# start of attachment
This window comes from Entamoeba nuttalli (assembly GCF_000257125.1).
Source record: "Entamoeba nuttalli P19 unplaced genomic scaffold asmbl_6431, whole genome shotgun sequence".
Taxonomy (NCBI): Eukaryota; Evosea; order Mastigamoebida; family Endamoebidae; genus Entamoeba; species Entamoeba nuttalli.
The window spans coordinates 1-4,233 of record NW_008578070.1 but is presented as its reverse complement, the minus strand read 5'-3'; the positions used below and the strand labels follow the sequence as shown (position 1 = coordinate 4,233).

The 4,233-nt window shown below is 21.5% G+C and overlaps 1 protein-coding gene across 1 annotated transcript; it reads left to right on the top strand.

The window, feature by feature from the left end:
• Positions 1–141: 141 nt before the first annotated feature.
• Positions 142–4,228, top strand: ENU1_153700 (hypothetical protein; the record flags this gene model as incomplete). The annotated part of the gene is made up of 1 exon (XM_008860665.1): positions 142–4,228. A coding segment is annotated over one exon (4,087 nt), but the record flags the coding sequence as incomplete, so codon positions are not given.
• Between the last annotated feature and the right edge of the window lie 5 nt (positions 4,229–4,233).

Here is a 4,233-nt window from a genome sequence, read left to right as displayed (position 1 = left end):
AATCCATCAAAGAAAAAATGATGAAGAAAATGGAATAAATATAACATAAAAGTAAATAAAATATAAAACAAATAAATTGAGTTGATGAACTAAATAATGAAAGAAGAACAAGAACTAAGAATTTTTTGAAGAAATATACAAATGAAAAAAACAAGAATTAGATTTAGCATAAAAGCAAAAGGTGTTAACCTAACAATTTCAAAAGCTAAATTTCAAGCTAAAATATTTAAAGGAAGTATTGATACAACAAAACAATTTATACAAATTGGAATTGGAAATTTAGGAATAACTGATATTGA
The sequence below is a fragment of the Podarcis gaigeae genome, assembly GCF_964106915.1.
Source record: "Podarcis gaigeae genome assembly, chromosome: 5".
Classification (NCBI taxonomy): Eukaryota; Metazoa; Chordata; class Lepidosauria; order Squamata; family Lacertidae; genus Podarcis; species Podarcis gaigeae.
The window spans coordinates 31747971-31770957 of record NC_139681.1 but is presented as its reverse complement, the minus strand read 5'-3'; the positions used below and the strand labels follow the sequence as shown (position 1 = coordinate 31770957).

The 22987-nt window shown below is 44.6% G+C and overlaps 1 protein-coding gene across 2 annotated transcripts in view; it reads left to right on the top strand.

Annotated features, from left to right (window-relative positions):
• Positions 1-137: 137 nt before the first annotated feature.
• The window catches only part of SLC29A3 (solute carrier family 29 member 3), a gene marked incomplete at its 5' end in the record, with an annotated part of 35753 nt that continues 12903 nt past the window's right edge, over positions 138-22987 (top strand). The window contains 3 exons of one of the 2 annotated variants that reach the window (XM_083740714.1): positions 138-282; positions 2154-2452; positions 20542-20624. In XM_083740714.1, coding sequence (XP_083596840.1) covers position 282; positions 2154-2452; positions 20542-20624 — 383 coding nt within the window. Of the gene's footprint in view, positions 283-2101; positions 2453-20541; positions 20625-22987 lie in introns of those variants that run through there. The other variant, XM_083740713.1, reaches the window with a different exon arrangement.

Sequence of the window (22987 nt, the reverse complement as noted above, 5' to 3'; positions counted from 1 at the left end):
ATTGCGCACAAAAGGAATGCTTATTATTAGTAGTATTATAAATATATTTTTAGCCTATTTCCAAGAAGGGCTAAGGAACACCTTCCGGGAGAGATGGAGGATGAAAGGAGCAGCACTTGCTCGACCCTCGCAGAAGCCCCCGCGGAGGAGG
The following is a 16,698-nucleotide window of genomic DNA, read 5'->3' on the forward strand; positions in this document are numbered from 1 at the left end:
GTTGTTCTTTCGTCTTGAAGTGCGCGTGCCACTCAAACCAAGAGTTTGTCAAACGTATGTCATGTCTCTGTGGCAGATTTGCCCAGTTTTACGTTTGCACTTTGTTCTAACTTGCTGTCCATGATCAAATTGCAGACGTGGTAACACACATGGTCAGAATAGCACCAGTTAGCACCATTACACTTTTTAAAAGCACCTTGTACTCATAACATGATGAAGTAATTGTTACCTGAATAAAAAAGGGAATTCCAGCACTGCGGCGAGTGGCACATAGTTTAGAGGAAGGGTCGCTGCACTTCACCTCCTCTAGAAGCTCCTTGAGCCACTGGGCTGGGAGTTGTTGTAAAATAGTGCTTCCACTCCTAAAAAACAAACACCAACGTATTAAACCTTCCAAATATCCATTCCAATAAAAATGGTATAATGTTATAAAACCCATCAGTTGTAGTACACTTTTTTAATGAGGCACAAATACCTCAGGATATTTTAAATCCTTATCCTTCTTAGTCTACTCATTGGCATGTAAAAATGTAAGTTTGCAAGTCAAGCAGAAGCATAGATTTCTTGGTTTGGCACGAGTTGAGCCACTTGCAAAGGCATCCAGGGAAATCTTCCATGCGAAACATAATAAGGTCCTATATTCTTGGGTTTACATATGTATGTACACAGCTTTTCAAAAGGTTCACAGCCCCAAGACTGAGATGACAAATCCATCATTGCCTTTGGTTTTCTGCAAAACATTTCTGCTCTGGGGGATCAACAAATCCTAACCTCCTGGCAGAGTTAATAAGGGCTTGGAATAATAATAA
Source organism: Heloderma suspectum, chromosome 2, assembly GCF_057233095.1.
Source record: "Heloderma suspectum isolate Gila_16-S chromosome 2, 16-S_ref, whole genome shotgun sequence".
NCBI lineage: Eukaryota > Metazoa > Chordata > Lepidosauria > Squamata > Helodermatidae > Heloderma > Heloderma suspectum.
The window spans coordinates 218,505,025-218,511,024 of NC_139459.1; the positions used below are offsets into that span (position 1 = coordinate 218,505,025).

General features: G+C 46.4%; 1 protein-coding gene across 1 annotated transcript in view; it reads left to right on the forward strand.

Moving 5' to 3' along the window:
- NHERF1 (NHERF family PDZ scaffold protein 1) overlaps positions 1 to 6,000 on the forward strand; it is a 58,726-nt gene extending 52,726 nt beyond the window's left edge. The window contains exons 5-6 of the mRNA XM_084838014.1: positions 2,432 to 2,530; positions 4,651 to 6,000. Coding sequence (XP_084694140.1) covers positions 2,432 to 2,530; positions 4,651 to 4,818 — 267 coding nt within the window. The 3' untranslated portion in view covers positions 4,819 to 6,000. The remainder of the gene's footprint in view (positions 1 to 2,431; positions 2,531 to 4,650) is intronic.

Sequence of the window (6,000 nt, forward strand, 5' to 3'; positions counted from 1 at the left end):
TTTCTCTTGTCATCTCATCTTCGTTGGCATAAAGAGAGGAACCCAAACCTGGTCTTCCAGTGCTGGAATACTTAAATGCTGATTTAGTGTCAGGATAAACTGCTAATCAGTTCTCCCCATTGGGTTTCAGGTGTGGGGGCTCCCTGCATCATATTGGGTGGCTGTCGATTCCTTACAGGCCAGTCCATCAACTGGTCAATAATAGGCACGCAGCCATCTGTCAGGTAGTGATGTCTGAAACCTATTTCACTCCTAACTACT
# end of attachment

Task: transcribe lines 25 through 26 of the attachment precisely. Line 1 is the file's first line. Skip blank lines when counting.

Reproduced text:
Source record: "Heloderma suspectum isolate Gila_16-S chromosome 2, 16-S_ref, whole genome shotgun sequence".
NCBI lineage: Eukaryota > Metazoa > Chordata > Lepidosauria > Squamata > Helodermatidae > Heloderma > Heloderma suspectum.